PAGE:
Introduced species


July 5, 2022

In biogeography, an introduced species, an alien species, a non-native species or an exotic species is a species of organisms not native to the particular place or area in which it is found.


Introduced species have usually been transported accidentally, or expressly, to a new location by human activities. Introduced species may or may not thrive in the new ecosystem, altering or not the ecological niche of other species. Some have a short life, such as tropical species that manage to thrive during the summer in temperate areas, but die during the winter, such as certain garden plants. Depending on the case, they may or may not have harmful effects on the native species of the places where they have been introduced. A given species can be detrimental to the new ecosystem, producing significant changes in the composition, structure, or processes of the new natural or semi-natural ecosystems in which it thrives. When the introduced species causes such an offense that it endangers biological diversity, threatening native populations, then it is described as an invasive species. Due to their impacts on the ecosystems where some of these species have been introduced they are considered ecosystem engineers.

Types of introductions

The term introduced species refers to species that have been transported beyond their native geographical distribution by human action. Some definitions refer only to those that have managed to acclimatize or naturalize, but these represent a small percentage of the total species introduced. These introductions can be accidental or intentional. Intentionals take place through the action of individuals who believe that this introduction brings some benefit. Accidental ones are secondary consequences of the displacement of human beings. After a species has been introduced a subsequent dispersal can take place without the aid of human actions.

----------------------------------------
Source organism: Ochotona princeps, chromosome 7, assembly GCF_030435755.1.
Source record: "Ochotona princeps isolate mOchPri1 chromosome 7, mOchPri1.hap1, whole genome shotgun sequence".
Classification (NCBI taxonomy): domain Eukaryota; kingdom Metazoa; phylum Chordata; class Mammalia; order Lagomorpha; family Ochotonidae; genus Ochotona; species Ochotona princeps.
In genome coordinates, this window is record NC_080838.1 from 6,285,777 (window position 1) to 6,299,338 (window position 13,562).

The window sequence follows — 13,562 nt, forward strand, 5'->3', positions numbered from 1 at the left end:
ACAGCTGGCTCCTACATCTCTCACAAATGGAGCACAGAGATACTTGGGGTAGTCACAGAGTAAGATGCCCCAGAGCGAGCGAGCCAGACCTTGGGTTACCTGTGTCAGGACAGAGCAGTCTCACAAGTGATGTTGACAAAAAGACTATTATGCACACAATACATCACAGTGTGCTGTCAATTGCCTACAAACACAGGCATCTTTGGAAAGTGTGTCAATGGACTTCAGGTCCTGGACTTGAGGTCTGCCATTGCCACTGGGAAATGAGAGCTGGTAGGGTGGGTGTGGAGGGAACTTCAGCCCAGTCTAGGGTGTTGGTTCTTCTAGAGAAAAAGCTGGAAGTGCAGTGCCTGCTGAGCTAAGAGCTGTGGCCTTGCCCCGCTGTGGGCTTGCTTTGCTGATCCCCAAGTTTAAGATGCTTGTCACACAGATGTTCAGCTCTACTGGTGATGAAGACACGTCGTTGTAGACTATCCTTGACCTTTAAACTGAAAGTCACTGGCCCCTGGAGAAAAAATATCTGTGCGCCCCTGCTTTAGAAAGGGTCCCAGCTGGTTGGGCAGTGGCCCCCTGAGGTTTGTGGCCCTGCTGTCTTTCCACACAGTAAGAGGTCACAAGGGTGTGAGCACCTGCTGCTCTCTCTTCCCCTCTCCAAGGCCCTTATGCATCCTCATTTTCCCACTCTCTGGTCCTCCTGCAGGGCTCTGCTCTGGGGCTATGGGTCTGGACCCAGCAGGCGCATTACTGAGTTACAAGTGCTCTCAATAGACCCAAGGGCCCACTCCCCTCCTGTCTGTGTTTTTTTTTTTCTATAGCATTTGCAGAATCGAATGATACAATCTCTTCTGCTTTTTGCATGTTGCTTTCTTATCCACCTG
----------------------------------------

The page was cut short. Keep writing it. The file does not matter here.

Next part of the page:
Intentional introductions

Species intentionally transported to other regions can become established in two ways. In the first case by the intentional release of organisms in the new environment. It is difficult to predict which species will be successfully established after their release. In some cases humans have made repeated attempts to introduce to establish a species in the new environment. In these cases it is clear that the establishment of the introduced species has been facilitated by humans. In the second case, certain species that have been transported to new regions, escape their captivity and manage to establish wild populations. Organisms escaped in this category are included because the initial transport was motivated by humans. The ferret is an example of an invasive species that was intentionally introduced to the country of Chile. It has caused great damage to the ecosystem, where rabbits and chickens (also intentionally introduced species) have been harmed. The main reason for introducing species intentionally is economic gain. There are numerous examples of species introduced for agricultural or livestock purposes. Thus, the most numerous and abundant introduced species are agricultural plants and animals. Just mention rice, wheat, corn, soy, among the plants. Cattle, sheep, goats, horses, chickens, dogs and cats are examples of animals introduced in many regions. The domestic bee (Apis mellifera) is another example, it is a highly adaptable species that can naturalize in a wide variety of environments. Examples of introduced species that have become invasive are: rabbits in Australia. Asian carp was introduced to the United States as a possible food source. The apple snails were and